The cause of civil wars and effective policy responses have been debated extensively for decades, and the United States has often stressed counterinsurgency doctrine and state-building to restore political and societal stability. However, 21st century rebel movements, shifting geopolitics, and the high costs of intervention bring the “standard treatment regime” for resolving civil wars into question. Join us as experts discuss their findings and recommendations on how the United States can better respond to intrastate conflict and promote both development and stability to create lasting peace. Featuring former Ambassador to Afghanistan Karl Eikenberry (Stanford University), Nancy Lindborg (President, U.S. Institute of Peace), Steve Krasner (Stanford University), Stephen Biddle (George Washington University), Susanna Campbell (American University), Clare Lockhart (Director and Co-Founder, Institute for State Effectiveness), and Paul Wise (Stanford University).
- Turkey, the Kurds, and the Struggle for Order in the Middle East | Tuesday, January 23 | 12:00pm – 1:30pm | Hudson Institute | Register here |
The American-led campaign against the Islamic State (ISIS) has empowered Syria’s Kurds and, as a result, alienated Turkey. Meanwhile, Russia and Iran have expanded their presence in Syria. Washington, Moscow, and Tehran now find themselves in a complicated diplomatic contest over the orientation of Turkey and various Kurdish polities and factions. How should the U.S. manage its role in this contest? Hudson Senior Fellows Eric Brown and Michael Doran will discuss the current state of affairs in the region and offer recommendations for future U.S. policies. Hudson Fellow Peter Rough will moderate the conversation.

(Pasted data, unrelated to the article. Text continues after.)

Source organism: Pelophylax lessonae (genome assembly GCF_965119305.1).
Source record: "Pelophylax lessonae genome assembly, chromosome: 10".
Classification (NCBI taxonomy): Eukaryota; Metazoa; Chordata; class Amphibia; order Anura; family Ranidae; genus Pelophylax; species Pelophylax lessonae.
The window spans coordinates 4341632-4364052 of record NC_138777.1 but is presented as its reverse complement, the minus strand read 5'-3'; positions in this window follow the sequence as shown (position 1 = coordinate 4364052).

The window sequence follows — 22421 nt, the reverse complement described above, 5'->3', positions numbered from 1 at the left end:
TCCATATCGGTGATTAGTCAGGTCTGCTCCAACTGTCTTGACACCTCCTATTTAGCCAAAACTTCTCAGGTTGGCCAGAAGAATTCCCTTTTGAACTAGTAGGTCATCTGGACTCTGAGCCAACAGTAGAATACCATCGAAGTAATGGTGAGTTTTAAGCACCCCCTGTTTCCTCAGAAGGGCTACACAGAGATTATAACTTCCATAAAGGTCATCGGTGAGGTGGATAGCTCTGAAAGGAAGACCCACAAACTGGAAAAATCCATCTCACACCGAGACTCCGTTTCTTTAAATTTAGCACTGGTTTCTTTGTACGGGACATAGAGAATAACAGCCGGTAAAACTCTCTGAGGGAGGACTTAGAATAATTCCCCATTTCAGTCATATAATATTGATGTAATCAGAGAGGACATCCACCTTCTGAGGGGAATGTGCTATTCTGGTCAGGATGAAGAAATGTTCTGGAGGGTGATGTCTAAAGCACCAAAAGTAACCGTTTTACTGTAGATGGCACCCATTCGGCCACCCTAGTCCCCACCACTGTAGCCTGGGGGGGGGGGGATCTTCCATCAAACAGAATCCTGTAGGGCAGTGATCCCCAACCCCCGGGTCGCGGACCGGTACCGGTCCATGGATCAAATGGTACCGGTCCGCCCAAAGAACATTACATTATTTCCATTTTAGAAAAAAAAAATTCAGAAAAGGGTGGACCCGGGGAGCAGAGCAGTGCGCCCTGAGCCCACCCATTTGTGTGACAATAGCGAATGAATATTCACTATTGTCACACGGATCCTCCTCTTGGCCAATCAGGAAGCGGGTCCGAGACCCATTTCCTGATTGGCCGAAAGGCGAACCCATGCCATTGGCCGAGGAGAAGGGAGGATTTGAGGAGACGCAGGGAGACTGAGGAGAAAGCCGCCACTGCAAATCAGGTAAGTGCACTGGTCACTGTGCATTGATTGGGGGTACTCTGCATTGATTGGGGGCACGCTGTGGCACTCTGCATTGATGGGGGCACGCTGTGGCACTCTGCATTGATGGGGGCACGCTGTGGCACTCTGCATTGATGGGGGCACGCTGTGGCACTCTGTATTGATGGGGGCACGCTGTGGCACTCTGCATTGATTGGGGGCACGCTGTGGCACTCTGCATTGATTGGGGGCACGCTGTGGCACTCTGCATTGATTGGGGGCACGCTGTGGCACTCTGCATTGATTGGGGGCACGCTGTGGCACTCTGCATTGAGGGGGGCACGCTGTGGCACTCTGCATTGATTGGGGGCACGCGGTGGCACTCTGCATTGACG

- What Does 2018 Have in Store for Turkey? | Wednesday, January 24 | 12:00pm – 1:00pm | Middle East Institute | Register here |
Turkey began 2018 embroiled in domestic dissent and diplomatic friction. Last April’s constitutional referendum was met with widespread criticism as an attempt by President Erdogan to consolidate power. Activists and journalists face increasing restrictions on their rights, the government continues its crackdown on the opposition, and debates swirl over the future of Turkey’s economy, the Kurdish question, and relations with the United States and European Union. These various issues are coming to a head in advance of 2019’s presidential election. The Middle East Institute (MEI) will convene a panel of experts to examine these key issues and more, featuring Soner Captagay (Washington Institute for Near Eastern Policy), Howard Eissenstat (St. Lawrence University), and Max Hoffman (Center for American Progress). MEI’s Director for Turkish Studies Gönül Tol will moderate the discussion.
- Bringing Armed Groups into the Peace Process in Afghanistan | Thursday, January 25 | 9:30am – 11:00am | U.S. Institute of Peace | Register here |
Peace negotiations to end the war in Afghanistan remain elusive, despite years of effort and a growing consensus that no side is likely able to defeat the other militarily. The Afghan government, United States, and Taliban leadership all profess openness to a peace deal, but efforts have suffered from mistrust, conflicting objectives, and each party’s efforts to break the military stalemate. Afghanistan in the meantime continues to face widespread violence, insurgent control of large swathes of the countryside, and major economic challenges. The Conflict Prevention and Resolution Forum at the U.S. Institute of Peace will host a panel of leading experts to discuss options for advancing peace talks, reaching an inclusive political settlement, and transitioning Taliban and other insurgents off the battlefield and into nonviolent politics. Featuring Johnny Walsh (U.S. Institute of Peace) as moderator, with speakers Alexander Ramsbotham (Conciliation Resources), Laurel E. Miller (RAND Corporation), and Javid Ahmad (Atlantic Council).
- The Impact of Trump’s Jerusalem Move: A Conversation with PLO Ambassador Husam Zomlot | Thursday, January 25 | 12:00pm – 1:15pm | Middle East Institute | Register here |